Head-to-toe in Haglöfs: the LIM ZT Trek GTX PRO Jacket and the LIM ZT Shell GTX Pro Pants (Image credit: Pat Kinsella)

If you’re out camping for a few days, it’s all the more important that you try and keep your clothes dry. Therefore, follow a routine of whipping out your waterproofs the second the rain starts to fall, and do so religiously throughout the day. 

This will prevent your t-shirt, mid-layer and hiking pants from getting wet, which will all be miserable to put back on in the morning if they do. And while tugging on a pair of rain pants over a pair of muddy hiking boots is never fun, sitting at camp later that day in a pair of dry pants is.

6. Try and pitch somewhere out of the wind

A couple struggle to set up a tent in the wind

Don’t leave yourself exposed to the wind (Image credit: Dougal Waters)

When wild camping, as noted in the first hack, it’s all too easy to give into clichés surrounding adventure. And one of those clichés is enjoying a view, no matter the weather. 

And even though a strong four-season tent will keep you safe in the wind, it won’t result in a comfortable night’s sleep: wind against a flysheet can be one of the loudest and most annoying things to have to try and sleep through, worse than rain, snow or freezing temperatures – provided you’re appropriately prepared, obviously. 

Therefore, above all else, try to camp somewhere out of the wind to ensure you’ll at least have a reasonably quiet night, and don’t stake the success of your trip on the ability to wake up to a glorious cloud inversion from some far-flung summit somewhere. Camping down in valleys is still fun.

7. You don’t need both a headlamp and a camping lantern

Silva Free 1200 XS headlamp

A headlamp can easily double-up as a lantern, but not so much the other way around (Image credit: Claire Maxted)

A good hack that I’ve grown to appreciate over the years is simply leaving my lantern at home. Whenever you go camping, it’s a good idea to pack a headlamp (in case you need to go anywhere while it’s dark), and it’s a good idea to pack something to illuminate the inside of your tent while you read a book, get changed, or just sit up and enjoy the stillness.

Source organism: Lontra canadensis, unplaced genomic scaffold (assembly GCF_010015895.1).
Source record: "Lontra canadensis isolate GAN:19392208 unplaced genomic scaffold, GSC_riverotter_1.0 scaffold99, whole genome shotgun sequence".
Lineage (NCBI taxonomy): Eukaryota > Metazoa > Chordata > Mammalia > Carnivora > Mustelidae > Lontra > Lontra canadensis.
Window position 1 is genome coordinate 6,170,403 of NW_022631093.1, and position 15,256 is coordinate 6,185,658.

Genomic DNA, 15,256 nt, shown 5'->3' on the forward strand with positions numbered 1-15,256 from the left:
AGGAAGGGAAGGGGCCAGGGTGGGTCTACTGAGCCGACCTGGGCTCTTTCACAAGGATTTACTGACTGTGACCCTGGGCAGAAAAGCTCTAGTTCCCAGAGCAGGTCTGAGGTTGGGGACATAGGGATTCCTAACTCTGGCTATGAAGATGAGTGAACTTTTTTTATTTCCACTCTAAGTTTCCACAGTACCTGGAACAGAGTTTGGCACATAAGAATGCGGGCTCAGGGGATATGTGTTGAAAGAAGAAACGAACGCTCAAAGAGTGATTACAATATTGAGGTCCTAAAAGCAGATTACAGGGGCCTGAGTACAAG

Brands have long sold two individual solutions to these conundrums: headlamps to use while you’re on the move, and camping lanterns to use when you’re not. Yet, lo and behold, they do the same job, so there’s really no use in taking both. 

You can save weight (and money) by simply taking a headlamp. And as most tents come with some sort of a hanging line or a lantern loop to hang a light, it’s just as easy to hang a headlamp inside a tent.

8. Download an audiobook, series or podcast ahead of time

Woman listens to her mp3 player and relaxes at camp in Lost Dutchman State Park near Phoenix, Arizona November 2011

The views may be great, but don’t rely on them to keep your mind occupied 24/7 (Image credit: HagePhoto / Getty Images)

For many, going camping is about switching off. We do it to enjoy the silence and to step away from the screens. And while that’s something I entirely support, I’m also quite the realist and understand that spending nine to ten hours in a tent (or even longer in winter) can be pretty boring, especially when you can’t sit up and enjoy the view. Therefore, download an audiobook or podcast and take a pair of headphones, or even save some of your favorite Netflix series offline for enjoying in your tent. If you want to avoid all screens entirely, you can also take a book; you’ll just have to carry this with you in your pack.

9. Pack a pillow

Trekology Aluft

The Trekology Aluft is an incredibly light camping pillow (Image credit: Trekology)

My final hack aims to solve a simple mistake I see people doing all too often: thinking they can get away with stuffing their clothes in a bag and using that as a pillow. And while obsessed ultralight campers will happily give up comfort to save a few grams, a small camping pillow doesn’t weigh much and can drastically improve the quality of your sleep. For example, the Trekology Aluft pillow costs less than $20, weighs around 100g and even comes with a strap to wrap around your pad so it stays in place overnight. To me, at this price and weight, this is an instant no-brainer, and I’ll never camp again without packing a pillow.

Craig Taylor

Growing up just south of the glorious Brecon Beacons National Park, Craig spent his childhood walking uphill. As he got older, the hills got bigger, and his passion for spending quality time in the great outdoors only grew - falling in love with wild camping, long-distance hiking, bikepacking and fastpacking. Having recently returned to the UK after almost a decade in Germany, he now focuses on regular micro-adventures in nearby Snowdonia and the Brecon Beacons, as well as frequent trips to the Alps and beyond. You can follow his adventures over on komoot, or visit www.craigtaylor.co for more info.